by Jean Little ‧ RELEASE DATE: N/A
The very best easy readers also succeed as picture books or read-alone fiction that a child would choose to read as an entertaining story rather than an educational exercise. Little and Plecas achieve that unusual status with their second collaboration about Emma (Emma's Magic Winter, 1998), a shy little girl with an African-American best friend, Sally, who lives next door with her little brother, Josh. Emma's family is adopting a four-year-old boy named Max, and Emma has unrealistic big-sister ideas that don't correspond to the angry little boy who grabs the cookies and breaks her doll. Max takes an immediate shine to Emma's friend Sally, who knows how to talk to four-year-olds, and over time Sally helps Emma learn how to be a big sister. Gradually (and skillfully), Little shows how both Max and Emma accept the new situation, all the while illustrating the difficult feelings experienced by all members of a family in the midst of the adoption transition. She works in quite a bit of information about the process, including mention of social-worker visits, transitional visits by the adoptee, and the purpose of foster families. Her understated dialogue and simple but effective plot incidents are the work of an accomplished pro who clearly has mastered the dictum of ""show, don't tell."" Appealing watercolor-and-ink illustrations by Plecas perfectly complement this longer I Can Read book, which is divided into short chapters for readers prepared for a more extended story that still uses controlled vocabulary. A first choice for most libraries and an excellent book to recommend to families with adopted or foster children. (Easy reader. 4-8)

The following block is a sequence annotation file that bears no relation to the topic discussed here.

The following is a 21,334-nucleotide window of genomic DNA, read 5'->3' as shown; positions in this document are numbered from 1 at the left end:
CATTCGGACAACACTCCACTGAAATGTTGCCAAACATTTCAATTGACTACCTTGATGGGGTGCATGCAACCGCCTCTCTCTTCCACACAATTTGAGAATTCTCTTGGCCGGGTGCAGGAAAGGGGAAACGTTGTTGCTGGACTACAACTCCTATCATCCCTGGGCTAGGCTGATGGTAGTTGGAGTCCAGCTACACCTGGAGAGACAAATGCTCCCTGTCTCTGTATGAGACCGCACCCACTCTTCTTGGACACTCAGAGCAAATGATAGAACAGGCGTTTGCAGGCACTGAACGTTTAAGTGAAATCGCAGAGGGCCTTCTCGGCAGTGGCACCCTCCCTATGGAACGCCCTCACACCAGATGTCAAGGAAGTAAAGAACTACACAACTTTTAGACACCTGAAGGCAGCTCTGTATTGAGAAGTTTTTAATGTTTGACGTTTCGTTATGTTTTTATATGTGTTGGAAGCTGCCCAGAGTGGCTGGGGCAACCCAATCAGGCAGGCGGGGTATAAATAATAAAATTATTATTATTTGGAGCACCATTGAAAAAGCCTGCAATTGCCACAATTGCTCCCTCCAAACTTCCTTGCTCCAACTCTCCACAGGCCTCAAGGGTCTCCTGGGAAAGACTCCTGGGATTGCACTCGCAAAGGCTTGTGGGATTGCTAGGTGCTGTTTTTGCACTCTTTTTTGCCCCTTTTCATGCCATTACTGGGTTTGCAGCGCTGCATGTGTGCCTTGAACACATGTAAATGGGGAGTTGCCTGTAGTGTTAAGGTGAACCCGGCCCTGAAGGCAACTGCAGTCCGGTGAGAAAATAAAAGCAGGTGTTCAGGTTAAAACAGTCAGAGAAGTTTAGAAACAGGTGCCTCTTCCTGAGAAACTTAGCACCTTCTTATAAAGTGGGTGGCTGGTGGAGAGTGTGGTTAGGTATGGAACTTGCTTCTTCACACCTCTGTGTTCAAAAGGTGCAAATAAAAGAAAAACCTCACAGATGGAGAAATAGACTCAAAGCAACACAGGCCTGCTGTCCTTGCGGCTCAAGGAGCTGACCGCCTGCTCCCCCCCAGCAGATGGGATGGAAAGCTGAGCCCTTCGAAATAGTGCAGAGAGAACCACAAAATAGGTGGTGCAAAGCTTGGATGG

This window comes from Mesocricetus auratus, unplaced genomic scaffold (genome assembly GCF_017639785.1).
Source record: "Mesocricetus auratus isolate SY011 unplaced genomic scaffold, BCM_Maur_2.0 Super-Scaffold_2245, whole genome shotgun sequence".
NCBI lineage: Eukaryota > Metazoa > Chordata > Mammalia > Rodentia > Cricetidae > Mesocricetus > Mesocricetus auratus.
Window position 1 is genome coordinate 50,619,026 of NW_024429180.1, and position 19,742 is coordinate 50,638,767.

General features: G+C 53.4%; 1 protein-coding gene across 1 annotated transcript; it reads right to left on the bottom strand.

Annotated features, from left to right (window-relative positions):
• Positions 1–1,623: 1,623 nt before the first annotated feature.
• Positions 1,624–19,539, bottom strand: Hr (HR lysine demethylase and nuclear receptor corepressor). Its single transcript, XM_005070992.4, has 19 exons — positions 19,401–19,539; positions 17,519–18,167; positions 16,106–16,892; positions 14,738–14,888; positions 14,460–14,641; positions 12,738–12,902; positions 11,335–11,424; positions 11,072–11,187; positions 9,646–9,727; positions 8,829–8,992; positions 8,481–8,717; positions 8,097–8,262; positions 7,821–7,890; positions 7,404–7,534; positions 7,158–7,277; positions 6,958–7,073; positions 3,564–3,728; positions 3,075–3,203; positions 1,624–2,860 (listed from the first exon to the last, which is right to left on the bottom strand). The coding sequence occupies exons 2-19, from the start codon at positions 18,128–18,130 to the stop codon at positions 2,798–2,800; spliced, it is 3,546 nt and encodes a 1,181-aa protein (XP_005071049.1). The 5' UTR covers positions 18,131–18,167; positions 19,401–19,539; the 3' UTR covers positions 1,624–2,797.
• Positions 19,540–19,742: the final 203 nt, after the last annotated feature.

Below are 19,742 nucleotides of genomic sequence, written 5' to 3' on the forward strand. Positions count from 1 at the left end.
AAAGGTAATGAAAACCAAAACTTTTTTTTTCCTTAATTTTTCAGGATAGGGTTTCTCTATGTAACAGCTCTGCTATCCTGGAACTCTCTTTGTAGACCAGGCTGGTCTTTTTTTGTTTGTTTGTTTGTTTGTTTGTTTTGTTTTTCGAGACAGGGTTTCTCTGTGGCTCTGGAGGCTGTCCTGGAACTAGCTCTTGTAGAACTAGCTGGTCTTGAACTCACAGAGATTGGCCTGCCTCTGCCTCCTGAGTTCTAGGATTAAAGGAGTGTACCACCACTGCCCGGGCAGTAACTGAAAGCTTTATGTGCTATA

Pub Date: N/A
Page Count: 64
Review Posted Online: N/A
Kirkus Reviews Issue: Jan. 15, 2001
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